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John Morehen

revised by Richard Rastall

(Fr. parties séparées; Ger. Stimmbücher)

Manuscripts or printed books that contain music for only a single voice (whether human or instrumental) of a composition, as opposed to those sources (scores, choirbooks, table-books etc.) that supply the complete music. The Shrewsbury fragment (Shrewsbury School, MS VI, c 1430) is probably the lone survivor of a set of three partbooks (S. Rankin, PRMA, cii, 1975–6, pp.129–44), but otherwise the format seems to date from the late 15th century, becoming standard for the dissemination of ensemble music in the 16th and 17th centuries. Among the earliest surviving partbooks are the three known as the ‘Glogauer Liederbuch’ ( D-B Mus.ms.40098), which date from about 1480; the earliest printed partbooks extant are the four books comprising the Misse Josquin issued by the Venetian printer Ottaviano Petrucci in 1502. With the increasing use and availability of scores from the late 17th century onwards the role of partbooks was to some extent pre-empted, although the practice of performing from separate parts has survived for certain types of music (e.g. chamber and orchestral music) to the present day. This is partly because of the considerable expense involved in providing every performer with a score containing much material not strictly necessary for his individual need....

Article

John Morehen

(It., Lat.)

In its strictest sense partitura means simply ‘score’, and as such is the equivalent of partition (Fr.), Partitur (Ger.) etc. It is more specifically used, however, to describe sources of keyboard music of the 16th to the 18th centuries notated in open score (usually four staves), as opposed to those in keyboard score (on two staves) or one of the types of keyboard tablature. In many of the earliest uses of this notation, most of which are Italian, the word ‘partitura’ and its most common derivatives (spartiti, partite etc.), were used on title-pages to describe music that had originally been written for voices or other instruments but had later been ‘scored’ for solo instrumental performance, usually on a keyboard instrument. Some scholars consider that early partiturae of this nature may have been issued for study purposes rather than for performance, although the two functions are not mutually exclusive. The use of the term ‘partitura’ was later extended to include collections of works conceived originally for keyboard instruments. The earliest surviving source in ...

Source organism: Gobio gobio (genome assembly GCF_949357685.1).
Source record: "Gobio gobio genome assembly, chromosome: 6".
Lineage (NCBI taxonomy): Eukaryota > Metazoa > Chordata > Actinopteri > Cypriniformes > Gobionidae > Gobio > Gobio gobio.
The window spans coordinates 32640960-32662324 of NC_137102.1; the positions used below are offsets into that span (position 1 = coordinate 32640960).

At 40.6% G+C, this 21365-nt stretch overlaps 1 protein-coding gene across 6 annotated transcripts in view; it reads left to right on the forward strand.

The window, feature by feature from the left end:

Article

Thurston Dart

revised by John Morehen and Richard Rastall

(Fr. tablature; Ger. Tabulatur; It. intavolatura)

A score in which the voice-parts are ‘tabulated’ or written so that the eye can encompass them. In practice, scores in staff notation with one voice-part per staff are not usually called tablatures unless they are for a solo keyboard instrument (see §2(v) below). The term is more often used for a condensed score in which two or more voice-parts are written or printed on a single staff or comparable area of the page, although when this consists entirely of staff notation it is more often called ‘keyboard score’ or (for concerted music) ‘short score’. The common use of the term ‘tablature’ therefore excludes these; the following article thus discusses any notational system of the last 700 years that uses letters, numbers or other signs as an alternative to conventional staff notation. Such systems were chiefly used for instrumental music; dance tablatures are beyond the scope of this article. For a discussion of tablature in its historical context, ...

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John Morehen, Richard Rastall and Emilie Murphy

A manuscript or printed book of the 16th or 17th century in which the vocal or instrumental parts of an ensemble composition are displayed in order for the performers to read their parts while seated across or around a table. It is an extension of the choirbook system in which one volume suffices for all the performers, as opposed to the partbook system in which each performer is allocated an individual book. Whilst the partbook system remained predominant in the period, the Lyons printer Jacques Moderne was probably the first to issue a collection in which parts were disposed in inverted positions on the upper half of each side, recto and verso, of an opening (Le parangon des chansons, 1538). A similar system, but with the complete recto page inverted, was adopted by Pierre Phalèse for lute duets (1568). The continental sources in table-book format are considerably outnumbered by the English sources; the earliest printed English source was Dowland’s ...